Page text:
Brachial plexus lesions in patients with cancer: 100 cases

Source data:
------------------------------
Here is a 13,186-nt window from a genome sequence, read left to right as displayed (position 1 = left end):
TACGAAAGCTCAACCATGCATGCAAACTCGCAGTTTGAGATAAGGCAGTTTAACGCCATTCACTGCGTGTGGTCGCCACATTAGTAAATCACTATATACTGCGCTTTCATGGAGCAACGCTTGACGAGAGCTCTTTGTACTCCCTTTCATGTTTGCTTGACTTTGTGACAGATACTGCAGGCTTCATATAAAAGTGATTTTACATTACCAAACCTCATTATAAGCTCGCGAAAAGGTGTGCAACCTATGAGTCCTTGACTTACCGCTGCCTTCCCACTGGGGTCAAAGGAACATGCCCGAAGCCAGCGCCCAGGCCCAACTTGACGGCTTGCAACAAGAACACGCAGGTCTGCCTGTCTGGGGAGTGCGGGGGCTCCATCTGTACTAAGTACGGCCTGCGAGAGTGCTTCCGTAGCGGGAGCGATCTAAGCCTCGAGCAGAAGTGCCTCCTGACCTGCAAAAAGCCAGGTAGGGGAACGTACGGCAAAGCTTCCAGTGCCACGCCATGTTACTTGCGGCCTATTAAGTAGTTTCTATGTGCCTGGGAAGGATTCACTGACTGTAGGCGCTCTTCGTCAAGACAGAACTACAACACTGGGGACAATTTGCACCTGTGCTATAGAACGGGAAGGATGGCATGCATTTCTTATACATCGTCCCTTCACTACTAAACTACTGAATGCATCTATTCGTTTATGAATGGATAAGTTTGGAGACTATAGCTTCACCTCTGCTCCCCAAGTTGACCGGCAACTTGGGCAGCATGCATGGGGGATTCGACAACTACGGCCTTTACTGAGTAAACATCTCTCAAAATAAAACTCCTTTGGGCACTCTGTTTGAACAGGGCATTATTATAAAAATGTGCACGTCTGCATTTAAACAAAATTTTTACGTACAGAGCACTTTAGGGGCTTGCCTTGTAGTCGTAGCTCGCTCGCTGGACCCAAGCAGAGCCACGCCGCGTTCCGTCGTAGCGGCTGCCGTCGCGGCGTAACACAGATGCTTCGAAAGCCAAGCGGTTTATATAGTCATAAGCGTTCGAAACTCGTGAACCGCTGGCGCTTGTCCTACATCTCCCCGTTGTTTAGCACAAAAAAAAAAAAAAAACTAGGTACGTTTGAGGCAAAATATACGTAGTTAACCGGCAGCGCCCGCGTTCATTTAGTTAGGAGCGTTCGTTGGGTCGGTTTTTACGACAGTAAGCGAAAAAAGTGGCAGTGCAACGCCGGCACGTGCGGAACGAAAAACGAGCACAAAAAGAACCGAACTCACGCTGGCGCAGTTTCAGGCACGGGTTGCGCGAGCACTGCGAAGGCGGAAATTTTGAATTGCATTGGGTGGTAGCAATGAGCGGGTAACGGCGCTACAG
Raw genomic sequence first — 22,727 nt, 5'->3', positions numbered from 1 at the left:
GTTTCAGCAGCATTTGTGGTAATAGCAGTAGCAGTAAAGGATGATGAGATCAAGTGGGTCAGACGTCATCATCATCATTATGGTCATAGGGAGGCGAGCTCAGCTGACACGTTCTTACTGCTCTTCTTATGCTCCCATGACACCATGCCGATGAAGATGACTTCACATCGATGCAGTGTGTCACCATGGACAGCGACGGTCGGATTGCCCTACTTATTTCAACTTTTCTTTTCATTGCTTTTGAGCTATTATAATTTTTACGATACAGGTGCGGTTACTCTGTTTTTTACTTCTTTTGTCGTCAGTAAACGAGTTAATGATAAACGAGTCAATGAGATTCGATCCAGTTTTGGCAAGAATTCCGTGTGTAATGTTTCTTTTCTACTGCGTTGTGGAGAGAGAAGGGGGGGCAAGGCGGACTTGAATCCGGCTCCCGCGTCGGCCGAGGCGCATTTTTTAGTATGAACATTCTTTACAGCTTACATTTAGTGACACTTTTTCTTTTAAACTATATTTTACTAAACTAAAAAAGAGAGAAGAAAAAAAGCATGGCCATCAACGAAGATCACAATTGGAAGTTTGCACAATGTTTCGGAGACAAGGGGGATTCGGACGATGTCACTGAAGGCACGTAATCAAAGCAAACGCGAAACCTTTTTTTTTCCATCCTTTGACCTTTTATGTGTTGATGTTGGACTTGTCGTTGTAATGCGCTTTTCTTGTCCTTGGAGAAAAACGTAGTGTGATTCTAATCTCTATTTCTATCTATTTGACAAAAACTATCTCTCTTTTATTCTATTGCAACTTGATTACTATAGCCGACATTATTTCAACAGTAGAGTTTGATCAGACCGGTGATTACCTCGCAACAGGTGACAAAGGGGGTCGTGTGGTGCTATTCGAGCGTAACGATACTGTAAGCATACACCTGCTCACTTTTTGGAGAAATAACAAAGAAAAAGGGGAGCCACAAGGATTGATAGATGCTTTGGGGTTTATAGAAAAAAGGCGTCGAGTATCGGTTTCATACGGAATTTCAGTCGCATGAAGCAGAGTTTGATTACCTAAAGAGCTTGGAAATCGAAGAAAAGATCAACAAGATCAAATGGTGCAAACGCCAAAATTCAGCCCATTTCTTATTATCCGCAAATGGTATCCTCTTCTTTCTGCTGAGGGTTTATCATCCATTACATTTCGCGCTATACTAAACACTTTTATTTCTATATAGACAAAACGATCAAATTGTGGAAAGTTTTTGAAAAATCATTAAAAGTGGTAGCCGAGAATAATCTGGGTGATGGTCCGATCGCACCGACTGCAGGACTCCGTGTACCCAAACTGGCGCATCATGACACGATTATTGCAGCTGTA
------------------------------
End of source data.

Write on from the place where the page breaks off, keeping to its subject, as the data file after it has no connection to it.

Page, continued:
In patients with cancer, brachial plexus signs are usually caused by tumor infiltration or injury from radiation therapy (RT). We analyzed 100 cases of brachial plexopathy to determine which clinical criteria helped differentiate tumor from radiation injury. Seventy-eight patients had tumor (34 with previous RT), and 22 had radiation injury. Severe pain occurred in 80% of tumor patients but in only 19% of patients with radiation injury. The lower trunk (C7-8, T1) was involved in 72% of the tumors, and 32% also had epidural tumors. Seventy-eight percent of the radiation injuries affected the upper plexus (C5-6). Horner syndrome was more common in tumor, and lymphedema in radiation injury. The time from RT to onset of plexus symptoms, and the dose of RT, also differed. For symptoms within 1 year of RT, doses exceeding 6000 R were associated with radiation damage, whereas lower doses were associated with infiltration. Therefore, painless upper trunk lesions with lymphedema suggest radiation injury, and painful lower trunk lesions with Horner syndrome imply tumor infiltration.